Disability is Not a Bad Word

By Sherri Inscho, mother of Gabby, diagnosed with TM at the age of 2

Disability is not a bad word. For my daughter, Gabby, it meant the ability to do something her way, or as I now call it “the Gabby way.”

Let me tell you a little background on me so you can understand my daughter, Gabby. As a child and into adulthood, I have always been drawn to children with disabilities. I saw their strength in functioning in their lives and was in awe of how they saw their world. I was blessed to experience being a mother of a daughter who became a quadriplegic at the age of two. My husband and I decided to not disable her but continue to parent her as who she is. We saw that her mind was sound. It was just her body that changed. Because of that, Gabby was strong and never let her disability stop her. She taught others the same.

I have many stories of Gabby from her friends and other people who knew her. One of them is about how I would have to call the parents of Gabby’s friends when she would be invited to a party to ask about their house and how it was set up. One parent was very confused by this and finally asked me why I was asking these questions about her house, She didn’t know about Gabby’s disability. I replied that Gabby was in a wheelchair. She was shocked, as she said her son never mentioned anything. That is who Gabby was. Children did not see her wheelchair; they only saw Gabby. And that is what all people in the disability community want —to be seen for themselves and not their differences. To be treated as a person.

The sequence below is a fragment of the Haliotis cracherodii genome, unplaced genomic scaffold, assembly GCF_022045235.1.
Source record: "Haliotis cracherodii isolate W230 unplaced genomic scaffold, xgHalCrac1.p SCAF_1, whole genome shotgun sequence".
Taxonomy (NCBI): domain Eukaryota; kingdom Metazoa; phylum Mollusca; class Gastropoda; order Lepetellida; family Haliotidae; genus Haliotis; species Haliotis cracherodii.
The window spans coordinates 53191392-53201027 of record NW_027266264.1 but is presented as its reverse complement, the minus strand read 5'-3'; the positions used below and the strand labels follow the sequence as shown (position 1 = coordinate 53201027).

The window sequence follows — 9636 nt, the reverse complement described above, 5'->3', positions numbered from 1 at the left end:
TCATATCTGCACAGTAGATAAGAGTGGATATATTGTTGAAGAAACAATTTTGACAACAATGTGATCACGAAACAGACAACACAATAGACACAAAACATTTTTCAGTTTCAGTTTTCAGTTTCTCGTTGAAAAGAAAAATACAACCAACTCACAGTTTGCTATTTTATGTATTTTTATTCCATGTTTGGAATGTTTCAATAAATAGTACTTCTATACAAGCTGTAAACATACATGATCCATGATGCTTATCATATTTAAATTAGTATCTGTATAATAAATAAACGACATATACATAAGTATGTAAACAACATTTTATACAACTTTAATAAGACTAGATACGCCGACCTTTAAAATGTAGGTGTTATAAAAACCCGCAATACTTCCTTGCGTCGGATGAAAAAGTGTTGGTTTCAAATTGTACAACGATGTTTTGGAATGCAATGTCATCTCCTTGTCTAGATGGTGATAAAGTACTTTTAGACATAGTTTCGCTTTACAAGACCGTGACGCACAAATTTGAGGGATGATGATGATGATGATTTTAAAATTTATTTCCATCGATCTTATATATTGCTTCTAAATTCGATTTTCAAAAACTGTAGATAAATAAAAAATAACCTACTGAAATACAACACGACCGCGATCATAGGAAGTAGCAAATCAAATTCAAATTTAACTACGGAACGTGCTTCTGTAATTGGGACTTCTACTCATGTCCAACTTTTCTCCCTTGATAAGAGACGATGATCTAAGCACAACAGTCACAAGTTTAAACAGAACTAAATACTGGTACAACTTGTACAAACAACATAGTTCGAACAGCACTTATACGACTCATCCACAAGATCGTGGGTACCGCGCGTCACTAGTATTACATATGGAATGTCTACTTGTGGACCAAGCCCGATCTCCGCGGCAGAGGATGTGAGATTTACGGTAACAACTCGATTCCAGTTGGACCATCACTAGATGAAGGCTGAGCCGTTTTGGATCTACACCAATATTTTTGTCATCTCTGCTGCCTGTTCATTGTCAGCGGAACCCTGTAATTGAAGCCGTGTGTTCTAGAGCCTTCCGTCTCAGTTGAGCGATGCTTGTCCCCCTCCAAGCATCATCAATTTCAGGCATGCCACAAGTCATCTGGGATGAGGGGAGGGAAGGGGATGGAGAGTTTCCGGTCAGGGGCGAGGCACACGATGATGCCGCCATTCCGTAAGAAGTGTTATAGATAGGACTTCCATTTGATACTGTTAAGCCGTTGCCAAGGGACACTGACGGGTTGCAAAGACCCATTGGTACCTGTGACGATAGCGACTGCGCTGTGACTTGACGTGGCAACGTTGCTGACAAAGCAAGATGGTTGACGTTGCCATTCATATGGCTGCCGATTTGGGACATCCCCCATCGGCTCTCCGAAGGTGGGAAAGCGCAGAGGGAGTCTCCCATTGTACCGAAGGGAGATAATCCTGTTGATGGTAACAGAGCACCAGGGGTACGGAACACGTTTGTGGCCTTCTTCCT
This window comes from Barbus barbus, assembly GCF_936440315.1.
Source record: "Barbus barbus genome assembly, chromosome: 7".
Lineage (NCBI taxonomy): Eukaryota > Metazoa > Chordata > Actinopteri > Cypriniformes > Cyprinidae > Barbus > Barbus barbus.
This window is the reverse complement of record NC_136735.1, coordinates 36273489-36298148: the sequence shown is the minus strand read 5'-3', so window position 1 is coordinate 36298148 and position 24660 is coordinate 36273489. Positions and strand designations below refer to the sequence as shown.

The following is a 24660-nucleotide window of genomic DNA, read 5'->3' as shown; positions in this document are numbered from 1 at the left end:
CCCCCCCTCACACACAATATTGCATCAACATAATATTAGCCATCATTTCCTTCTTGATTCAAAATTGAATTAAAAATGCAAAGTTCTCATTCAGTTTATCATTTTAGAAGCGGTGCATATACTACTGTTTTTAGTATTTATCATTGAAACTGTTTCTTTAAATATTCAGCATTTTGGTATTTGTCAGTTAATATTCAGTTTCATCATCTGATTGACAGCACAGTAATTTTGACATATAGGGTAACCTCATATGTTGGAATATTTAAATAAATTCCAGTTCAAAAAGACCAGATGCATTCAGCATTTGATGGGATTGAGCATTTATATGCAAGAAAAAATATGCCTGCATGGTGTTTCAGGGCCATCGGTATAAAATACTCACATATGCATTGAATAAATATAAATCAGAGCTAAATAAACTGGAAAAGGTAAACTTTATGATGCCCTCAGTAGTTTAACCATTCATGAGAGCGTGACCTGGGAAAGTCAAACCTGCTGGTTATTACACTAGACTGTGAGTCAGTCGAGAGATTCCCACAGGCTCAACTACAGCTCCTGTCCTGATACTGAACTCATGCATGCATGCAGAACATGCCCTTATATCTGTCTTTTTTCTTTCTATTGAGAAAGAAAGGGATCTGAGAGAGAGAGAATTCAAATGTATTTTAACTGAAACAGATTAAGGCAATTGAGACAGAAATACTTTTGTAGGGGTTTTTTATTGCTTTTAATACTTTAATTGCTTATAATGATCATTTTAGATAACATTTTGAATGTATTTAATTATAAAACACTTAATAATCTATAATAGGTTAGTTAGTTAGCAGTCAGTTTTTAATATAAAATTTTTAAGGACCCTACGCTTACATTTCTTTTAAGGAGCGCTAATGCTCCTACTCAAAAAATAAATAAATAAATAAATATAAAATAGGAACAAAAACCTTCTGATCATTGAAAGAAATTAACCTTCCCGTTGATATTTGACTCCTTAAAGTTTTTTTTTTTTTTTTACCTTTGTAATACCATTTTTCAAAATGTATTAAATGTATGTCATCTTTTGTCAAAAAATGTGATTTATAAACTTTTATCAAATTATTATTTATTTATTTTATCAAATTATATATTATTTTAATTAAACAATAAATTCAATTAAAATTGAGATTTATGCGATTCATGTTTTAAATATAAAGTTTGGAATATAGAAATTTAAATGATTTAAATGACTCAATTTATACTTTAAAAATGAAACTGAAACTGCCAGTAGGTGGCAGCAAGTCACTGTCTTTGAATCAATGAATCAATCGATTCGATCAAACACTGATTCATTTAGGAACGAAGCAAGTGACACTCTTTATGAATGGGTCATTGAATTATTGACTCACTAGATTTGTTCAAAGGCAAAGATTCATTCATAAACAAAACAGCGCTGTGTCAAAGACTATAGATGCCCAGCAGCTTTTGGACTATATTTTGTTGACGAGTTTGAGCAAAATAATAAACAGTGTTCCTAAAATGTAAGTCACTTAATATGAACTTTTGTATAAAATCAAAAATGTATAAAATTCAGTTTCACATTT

Gabby passed away in 2017 at the age of 10. As she lived, she taught that disability is not bad, it is the ability to try something differently. After her passing, and as I grieved her loss, I wrote and published a book on Gabby’s strength and determination to not let her disability stop her from having a life. I share this book with others and let them know it is okay to be who you are and to achieve your objectives your way.

If I can help one person understand that having a disability is a strength and that you can do whatever you want just like any other person, then Gabby’s teaching will live on. If I can teach one person to see a person with a disability as just a person with creative ways to live, then Gabby’s teaching will live on.

You can purchase Sherri’s book, This is Gabby: a person like you, on Amazon here.